Timmy Robinson's best friend in the whole wide world is a six-foot tall rotting zombie named Fido. But when FIDO eats the next-door neighbor, Mom and Dad hit the roof, and Timmy has to go ... See full summary »
Lifelong platonic friends Zack and Miri look to solve their respective cash-flow problems by making an adult film together. As the cameras roll, however, the duo begin to sense that they may have more feelings for each other than they previously thought.
A couple who is expecting their first child travel around the U.S. in order to find a perfect place to start their family. Along the way, they have misadventures and find fresh connections with an assortment of relatives and old friends who just might help them discover "home" on their own terms for the first time.
It's the summer of 1994, and the streets of New York are pulsing with hip-hop. Set against this backdrop, a lonely teenager named Luke Shapiro spends his last summer before university selling marijuana throughout New York City, trading it with his unorthodox psychotherapist for treatment, while having a crush on his stepdaughter.
Timmy Robinson's best friend in the whole wide world is a six-foot tall rotting zombie named Fido. But when FIDO eats the next-door neighbor, Mom and Dad hit the roof, and Timmy has to go to the ends of the earth to keep Fido a part of the family. A boy-and-his-dog movie for grown ups, "FIDO" will rip your heart out. Written by
Peter Stormare (Fargo) was originally cast for the role of Fido, but upon being cast in Prison Break opted out of the film a week before principal photography was to begin, as per the DVD commentary. See more »
In the car washing scene with Fido and Timmy when Helen first brings out the drinks there is a shot with Fido's eye make-up clearly missing. In the next shot the make-up has been reapplied. See more »
I wish I didn't have to wait for this to come out in the US...
I suppose the ultimate curse of attending the Toronto Film Festival is your release date time table get messed up. Quite frankly, I'm just happy Fido got picked up for US distribution. In any case...
Ever seen Shaun of the Dead? Good. How about Lassie? Able to reconcile the two? Well, if you can your name might be Andrew Currie, Canadian helmer of the first ever family themed zombie comedy, or zomedy. (Seriously, that's what the press book in Toronto called it.) Though not as violent, dry, or British as Shaun of the Dead, Fido remains true to its roots: a devotion to old 50s black and white television including both Lassie and the infamous sci-fi pulp that was being pumped out during the period.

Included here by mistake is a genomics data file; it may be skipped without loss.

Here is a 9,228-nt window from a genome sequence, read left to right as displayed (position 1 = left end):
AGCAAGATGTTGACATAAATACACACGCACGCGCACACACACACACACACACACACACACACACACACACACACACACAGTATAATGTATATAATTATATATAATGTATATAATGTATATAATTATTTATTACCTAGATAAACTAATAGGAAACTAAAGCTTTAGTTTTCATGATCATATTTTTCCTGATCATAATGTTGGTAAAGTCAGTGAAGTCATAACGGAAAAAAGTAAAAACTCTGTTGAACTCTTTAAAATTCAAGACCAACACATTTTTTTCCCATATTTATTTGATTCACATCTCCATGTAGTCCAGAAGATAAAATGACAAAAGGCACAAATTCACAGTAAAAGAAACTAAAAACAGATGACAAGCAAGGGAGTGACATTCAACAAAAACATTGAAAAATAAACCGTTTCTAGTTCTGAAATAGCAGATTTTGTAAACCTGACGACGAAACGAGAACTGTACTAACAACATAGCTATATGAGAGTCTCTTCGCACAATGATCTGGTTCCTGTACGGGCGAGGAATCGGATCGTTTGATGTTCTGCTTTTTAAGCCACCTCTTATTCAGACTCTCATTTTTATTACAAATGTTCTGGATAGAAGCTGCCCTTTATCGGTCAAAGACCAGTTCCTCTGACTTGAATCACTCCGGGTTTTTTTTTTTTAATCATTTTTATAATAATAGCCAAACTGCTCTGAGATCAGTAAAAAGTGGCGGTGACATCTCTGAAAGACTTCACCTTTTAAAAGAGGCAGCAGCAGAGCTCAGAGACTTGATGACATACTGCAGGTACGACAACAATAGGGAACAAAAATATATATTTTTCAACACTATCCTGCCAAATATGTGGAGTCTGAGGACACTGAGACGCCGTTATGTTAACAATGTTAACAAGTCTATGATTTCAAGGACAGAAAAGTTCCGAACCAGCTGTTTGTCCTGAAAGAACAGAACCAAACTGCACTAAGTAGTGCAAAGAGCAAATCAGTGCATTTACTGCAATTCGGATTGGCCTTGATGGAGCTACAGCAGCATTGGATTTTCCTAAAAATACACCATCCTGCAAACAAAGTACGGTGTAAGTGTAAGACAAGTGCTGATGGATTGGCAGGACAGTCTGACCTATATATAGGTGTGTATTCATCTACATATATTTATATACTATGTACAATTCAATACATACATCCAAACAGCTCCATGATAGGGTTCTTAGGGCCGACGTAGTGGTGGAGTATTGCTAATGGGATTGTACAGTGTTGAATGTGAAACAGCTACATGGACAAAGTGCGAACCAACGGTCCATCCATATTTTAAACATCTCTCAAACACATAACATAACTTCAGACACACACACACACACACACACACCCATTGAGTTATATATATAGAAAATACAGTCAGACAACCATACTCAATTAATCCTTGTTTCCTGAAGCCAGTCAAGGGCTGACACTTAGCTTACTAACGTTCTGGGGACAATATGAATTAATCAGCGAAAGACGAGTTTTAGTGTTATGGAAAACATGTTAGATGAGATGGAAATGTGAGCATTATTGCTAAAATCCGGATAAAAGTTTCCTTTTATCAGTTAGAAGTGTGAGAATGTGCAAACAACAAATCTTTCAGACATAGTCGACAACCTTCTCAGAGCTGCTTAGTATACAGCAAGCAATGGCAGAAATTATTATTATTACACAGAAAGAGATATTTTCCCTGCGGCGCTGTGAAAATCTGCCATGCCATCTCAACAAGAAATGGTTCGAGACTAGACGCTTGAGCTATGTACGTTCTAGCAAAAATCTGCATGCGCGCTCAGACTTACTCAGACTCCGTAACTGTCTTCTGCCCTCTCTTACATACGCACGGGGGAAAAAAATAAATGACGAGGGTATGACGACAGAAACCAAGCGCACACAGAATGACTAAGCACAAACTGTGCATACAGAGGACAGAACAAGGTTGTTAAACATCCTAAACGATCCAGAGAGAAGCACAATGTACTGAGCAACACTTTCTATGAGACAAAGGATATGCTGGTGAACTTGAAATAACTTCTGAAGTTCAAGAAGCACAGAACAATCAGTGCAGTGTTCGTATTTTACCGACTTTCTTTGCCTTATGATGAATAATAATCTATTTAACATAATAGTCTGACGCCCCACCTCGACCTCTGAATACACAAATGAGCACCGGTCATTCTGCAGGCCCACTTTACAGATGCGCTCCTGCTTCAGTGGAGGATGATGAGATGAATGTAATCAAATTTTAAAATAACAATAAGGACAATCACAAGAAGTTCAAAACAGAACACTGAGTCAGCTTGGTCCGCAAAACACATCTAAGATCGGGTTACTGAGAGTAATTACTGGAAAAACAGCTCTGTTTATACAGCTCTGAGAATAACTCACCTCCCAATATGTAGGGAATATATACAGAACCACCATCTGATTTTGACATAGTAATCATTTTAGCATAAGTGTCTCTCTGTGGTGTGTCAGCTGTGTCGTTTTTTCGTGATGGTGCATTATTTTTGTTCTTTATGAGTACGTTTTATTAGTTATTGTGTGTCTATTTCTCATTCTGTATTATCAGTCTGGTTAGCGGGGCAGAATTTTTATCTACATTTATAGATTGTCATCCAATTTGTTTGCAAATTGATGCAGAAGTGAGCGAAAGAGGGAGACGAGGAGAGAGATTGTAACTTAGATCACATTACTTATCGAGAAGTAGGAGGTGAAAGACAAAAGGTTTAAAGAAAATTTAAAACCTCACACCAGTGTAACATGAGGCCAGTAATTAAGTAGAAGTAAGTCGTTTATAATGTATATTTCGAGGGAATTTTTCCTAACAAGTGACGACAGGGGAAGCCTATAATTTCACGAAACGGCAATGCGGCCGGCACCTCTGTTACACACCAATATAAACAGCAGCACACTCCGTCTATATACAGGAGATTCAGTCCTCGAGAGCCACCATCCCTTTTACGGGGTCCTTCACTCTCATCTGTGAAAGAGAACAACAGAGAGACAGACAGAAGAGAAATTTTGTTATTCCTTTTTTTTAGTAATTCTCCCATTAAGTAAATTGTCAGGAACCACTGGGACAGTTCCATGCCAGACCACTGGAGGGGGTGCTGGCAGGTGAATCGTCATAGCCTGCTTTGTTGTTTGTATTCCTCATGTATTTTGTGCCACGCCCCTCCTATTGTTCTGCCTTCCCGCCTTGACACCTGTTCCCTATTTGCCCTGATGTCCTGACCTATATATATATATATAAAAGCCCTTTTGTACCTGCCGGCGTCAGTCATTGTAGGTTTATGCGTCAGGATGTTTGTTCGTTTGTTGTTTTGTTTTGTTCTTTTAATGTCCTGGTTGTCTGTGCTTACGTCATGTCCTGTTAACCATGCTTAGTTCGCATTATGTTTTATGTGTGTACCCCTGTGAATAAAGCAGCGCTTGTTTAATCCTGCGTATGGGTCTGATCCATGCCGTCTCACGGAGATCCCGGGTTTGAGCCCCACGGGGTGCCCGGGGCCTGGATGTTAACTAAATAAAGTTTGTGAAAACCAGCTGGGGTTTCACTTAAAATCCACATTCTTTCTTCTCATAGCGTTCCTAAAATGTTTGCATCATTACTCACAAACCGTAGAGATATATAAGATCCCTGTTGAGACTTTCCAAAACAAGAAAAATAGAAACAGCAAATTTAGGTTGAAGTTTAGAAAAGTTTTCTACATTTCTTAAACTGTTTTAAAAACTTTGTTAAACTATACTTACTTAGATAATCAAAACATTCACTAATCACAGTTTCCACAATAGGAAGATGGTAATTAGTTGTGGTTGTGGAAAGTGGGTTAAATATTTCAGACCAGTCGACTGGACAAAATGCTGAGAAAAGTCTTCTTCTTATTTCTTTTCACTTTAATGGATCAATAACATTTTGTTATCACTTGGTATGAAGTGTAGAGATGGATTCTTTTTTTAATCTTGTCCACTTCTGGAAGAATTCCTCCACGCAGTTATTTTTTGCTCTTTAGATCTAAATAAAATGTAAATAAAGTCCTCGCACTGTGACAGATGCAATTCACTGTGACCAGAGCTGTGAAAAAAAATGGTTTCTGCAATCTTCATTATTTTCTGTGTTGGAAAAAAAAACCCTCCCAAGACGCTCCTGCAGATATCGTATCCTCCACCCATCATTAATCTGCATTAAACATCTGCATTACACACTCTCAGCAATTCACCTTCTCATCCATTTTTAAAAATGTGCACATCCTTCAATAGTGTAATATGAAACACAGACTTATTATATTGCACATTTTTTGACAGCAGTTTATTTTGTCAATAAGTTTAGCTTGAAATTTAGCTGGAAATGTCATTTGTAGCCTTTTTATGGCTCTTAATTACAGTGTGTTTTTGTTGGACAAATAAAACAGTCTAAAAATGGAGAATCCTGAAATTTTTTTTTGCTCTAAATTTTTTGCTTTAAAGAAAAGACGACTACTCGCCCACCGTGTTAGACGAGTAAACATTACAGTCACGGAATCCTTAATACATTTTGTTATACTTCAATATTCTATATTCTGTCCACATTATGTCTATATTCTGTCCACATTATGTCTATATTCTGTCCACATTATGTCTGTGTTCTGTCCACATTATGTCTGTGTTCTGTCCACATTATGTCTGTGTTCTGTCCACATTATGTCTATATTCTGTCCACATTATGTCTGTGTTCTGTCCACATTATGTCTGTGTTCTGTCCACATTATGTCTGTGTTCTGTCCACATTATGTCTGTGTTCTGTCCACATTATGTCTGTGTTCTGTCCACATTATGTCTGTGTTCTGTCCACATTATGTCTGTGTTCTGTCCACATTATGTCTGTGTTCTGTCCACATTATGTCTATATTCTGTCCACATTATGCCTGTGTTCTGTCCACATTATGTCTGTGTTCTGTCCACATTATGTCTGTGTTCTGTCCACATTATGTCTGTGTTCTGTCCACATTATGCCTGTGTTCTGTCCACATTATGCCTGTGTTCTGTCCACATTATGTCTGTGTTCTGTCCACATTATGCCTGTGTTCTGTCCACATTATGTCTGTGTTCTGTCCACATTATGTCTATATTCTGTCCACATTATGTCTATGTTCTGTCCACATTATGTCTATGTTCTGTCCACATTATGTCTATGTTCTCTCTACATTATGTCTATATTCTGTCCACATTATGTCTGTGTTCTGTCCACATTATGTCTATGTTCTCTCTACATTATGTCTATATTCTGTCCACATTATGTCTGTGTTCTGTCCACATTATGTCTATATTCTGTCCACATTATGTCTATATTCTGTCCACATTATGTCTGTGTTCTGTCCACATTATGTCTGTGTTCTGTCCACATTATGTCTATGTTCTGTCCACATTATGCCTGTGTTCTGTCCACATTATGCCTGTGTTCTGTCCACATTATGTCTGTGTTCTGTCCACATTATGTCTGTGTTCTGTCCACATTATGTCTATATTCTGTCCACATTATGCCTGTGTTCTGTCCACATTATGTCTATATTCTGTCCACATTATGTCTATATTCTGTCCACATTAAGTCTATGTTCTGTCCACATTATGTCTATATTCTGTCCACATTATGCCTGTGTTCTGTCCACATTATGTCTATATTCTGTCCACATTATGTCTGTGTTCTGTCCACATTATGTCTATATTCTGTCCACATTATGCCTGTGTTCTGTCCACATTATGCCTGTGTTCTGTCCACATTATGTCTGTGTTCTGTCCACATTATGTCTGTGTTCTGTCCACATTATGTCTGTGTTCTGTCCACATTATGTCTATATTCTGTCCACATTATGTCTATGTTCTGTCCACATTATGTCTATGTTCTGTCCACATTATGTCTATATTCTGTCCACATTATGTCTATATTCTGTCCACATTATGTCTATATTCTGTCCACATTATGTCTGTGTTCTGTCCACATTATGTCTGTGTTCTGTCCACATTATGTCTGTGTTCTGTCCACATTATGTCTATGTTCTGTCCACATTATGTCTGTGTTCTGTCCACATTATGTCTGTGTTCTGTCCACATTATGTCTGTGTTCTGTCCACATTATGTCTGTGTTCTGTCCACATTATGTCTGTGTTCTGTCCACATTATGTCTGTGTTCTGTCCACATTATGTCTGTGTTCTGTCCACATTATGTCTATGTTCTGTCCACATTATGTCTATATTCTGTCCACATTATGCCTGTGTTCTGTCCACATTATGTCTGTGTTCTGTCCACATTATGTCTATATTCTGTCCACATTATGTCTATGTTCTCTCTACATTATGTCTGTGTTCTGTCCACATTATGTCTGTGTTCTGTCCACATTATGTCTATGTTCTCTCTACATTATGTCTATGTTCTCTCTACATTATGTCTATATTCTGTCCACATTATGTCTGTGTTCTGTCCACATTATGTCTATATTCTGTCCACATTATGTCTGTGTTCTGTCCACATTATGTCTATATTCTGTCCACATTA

Fido's talented headliners (Carrie Anne Moss, Billy Connelly, Dylan Baker, and Tim Blake Nelson) stand as a testament to the brilliance of the script. The film explores all the implications of its premise: a world where zombies have been converted to servants because of the sheer number of them due to a strange accident. What would you use your new undead servant for? A butler? Manual labor? A pet? Unspeakable acts? Fido tackles all these possibilities in a sweet and surprisingly classy way, with much thanks to the work of Connelly (as one of said zombies) and young TV actor K'Sun Ray, who seems at times to be a better young Elijah Wood than the young Elijah Wood was.
If you're expecting another Shaun of the Dead, don't waste your time. There's not nearly enough gore and pokes at the genre to satisfy you and you'll just leave the theater bitter and depressed. But if you're willing to take a look at what happens to Shaun of the Dead when it jumps across the lake, you're in for a treat. Think of Fido as the sensitive, more often beaten up little brother to Shaun of the Dead's rebellious loser, and you're starting to get the drift. If you like (or at least tolerate) zombies, small children, and loads of deadpan satire, Fido's the film for you. If that's not the case....well, you know the drill. Just hit 'em square between the eyes.
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